In patients with suspected angina a diagnosis of coronary artery disease (CAD) should be confirmed and then they should be assessed for evidence of ischaemia. The presence of ischaemia has prognostic implications for all patients with CAD.
- Intermittent chest pain related to atherosclerotic narrowings and responsible for reversible ischaemia may be a better definition of stable angina than currently used descriptions.
- Established indications for revascularisation in patients with stable coronary artery disease (CAD) are the persistence of symptoms despite optimal medical therapy and intolerance to medical therapy.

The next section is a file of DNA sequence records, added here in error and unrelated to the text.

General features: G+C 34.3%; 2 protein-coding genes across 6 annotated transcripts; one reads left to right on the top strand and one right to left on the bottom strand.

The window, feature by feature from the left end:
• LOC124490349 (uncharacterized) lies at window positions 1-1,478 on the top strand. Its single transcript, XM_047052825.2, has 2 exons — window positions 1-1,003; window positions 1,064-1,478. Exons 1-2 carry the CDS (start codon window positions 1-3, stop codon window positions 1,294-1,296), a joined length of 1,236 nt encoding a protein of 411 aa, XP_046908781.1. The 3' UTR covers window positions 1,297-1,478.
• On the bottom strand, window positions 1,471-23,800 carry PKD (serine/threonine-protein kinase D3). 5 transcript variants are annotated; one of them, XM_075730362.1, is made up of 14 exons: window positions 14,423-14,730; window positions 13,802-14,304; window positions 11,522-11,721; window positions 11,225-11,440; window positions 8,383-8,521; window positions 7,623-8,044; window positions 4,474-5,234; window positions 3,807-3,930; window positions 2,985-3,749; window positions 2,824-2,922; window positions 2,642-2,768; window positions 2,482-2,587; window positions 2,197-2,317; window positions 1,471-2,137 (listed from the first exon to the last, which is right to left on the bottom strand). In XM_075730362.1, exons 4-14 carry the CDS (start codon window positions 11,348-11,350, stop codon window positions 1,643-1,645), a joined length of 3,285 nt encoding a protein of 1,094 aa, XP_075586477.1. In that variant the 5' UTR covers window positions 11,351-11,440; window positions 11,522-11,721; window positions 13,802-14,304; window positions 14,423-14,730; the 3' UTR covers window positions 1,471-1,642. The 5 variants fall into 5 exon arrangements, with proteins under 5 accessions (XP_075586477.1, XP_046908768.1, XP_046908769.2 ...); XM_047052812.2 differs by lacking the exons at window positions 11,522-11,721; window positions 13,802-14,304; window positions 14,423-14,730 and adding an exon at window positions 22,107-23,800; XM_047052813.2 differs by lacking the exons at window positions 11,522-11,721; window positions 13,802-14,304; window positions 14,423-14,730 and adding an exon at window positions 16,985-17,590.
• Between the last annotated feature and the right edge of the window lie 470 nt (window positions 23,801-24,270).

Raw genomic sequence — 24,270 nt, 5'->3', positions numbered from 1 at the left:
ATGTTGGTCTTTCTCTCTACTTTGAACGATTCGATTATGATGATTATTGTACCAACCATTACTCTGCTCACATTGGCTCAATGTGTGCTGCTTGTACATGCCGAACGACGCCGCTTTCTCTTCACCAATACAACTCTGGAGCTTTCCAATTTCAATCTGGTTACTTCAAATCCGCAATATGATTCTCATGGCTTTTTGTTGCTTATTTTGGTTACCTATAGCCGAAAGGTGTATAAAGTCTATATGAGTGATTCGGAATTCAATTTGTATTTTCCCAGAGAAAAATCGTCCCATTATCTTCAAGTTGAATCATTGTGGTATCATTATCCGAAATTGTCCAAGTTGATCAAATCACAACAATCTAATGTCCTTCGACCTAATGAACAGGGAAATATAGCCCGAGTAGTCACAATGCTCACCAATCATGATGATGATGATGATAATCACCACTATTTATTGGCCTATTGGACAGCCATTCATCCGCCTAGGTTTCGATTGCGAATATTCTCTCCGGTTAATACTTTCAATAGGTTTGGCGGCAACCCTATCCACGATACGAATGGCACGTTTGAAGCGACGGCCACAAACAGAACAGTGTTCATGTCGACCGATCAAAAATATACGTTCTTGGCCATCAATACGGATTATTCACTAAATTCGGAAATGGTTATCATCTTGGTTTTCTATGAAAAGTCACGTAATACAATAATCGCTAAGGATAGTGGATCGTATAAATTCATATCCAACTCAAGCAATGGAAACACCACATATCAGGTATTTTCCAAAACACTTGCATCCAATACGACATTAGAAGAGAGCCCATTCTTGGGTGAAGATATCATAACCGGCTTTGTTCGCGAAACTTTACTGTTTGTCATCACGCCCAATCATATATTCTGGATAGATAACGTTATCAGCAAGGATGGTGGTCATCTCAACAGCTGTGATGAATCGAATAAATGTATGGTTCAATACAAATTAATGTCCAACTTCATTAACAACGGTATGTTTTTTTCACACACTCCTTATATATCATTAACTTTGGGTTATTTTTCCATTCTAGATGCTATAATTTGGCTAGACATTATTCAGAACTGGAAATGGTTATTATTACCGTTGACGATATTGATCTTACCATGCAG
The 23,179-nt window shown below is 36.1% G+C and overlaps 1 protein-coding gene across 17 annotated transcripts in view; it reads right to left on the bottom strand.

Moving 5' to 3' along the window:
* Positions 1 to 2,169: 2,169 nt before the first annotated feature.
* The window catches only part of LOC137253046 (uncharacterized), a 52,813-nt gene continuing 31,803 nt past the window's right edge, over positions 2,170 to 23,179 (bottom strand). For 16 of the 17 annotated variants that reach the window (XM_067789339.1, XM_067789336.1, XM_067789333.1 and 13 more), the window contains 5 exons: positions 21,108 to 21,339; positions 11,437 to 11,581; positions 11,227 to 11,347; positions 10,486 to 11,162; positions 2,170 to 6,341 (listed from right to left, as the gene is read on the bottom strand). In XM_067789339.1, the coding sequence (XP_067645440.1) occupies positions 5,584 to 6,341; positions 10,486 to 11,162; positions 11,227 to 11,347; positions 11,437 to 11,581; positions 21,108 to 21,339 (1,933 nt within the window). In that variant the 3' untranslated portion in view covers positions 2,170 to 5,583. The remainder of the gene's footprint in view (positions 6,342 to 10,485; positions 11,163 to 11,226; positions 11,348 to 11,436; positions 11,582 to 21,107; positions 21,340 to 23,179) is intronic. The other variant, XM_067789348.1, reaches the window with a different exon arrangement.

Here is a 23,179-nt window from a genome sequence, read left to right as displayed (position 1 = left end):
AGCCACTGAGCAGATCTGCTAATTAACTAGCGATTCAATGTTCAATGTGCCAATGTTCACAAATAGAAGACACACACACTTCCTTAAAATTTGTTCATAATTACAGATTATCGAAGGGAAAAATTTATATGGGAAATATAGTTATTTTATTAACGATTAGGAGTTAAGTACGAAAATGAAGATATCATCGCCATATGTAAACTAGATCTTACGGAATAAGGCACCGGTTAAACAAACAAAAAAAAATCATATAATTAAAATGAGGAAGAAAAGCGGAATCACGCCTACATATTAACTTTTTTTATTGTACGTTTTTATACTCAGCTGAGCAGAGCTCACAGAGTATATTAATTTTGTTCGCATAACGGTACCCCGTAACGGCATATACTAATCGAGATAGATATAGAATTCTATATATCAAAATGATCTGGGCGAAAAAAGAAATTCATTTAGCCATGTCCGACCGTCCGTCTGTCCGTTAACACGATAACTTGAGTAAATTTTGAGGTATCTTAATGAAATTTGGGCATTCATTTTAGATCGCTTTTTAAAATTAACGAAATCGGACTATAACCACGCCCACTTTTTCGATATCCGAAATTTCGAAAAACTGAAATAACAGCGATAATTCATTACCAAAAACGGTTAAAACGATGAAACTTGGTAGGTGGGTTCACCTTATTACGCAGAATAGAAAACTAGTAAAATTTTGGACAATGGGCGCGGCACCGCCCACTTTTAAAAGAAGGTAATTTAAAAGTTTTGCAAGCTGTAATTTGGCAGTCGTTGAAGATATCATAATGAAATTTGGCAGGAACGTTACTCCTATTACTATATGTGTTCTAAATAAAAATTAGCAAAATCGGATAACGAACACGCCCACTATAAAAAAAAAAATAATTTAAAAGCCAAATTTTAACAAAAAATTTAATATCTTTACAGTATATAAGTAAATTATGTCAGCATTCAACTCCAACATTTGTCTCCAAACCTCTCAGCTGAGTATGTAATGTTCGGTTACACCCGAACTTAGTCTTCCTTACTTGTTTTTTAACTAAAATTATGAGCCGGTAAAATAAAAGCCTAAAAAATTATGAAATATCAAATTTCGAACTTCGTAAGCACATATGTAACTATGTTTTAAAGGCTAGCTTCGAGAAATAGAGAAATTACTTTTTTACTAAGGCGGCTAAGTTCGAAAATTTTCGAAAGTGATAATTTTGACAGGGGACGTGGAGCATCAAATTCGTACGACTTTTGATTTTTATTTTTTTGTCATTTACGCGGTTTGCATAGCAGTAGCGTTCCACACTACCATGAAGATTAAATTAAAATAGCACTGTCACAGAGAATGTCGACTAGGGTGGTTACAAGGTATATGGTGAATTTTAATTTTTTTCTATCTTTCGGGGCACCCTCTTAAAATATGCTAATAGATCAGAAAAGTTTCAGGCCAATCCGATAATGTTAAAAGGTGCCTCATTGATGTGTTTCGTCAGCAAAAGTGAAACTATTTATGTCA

- Patients with stable CAD and evidence of moderate to severe ischaemia benefit prognostically from revascularisation; those without demonstrable ischaemic myocardium do not gain such benefits.
- Society guidelines on myocardial revascularisation recommend the documentation of ischaemia by functional testing, preferably using noninvasive methods, before elective invasive procedures.
- Both coronary angiography and computed tomography coronary angiography can demonstrate atherosclerotic CAD; however, neither will provide information on the functional significance of the disease.
- Myocardial fractional flow reserve is an index of the functional severity of a coronary stenosis.
- Coronary angiography accompanied by fractional flow reserve is the ‘all-in-one’ method that can confirm the presence of atherosclerosis, evaluate for ischaemia and allow for the appropriate treatment, all at one point in time.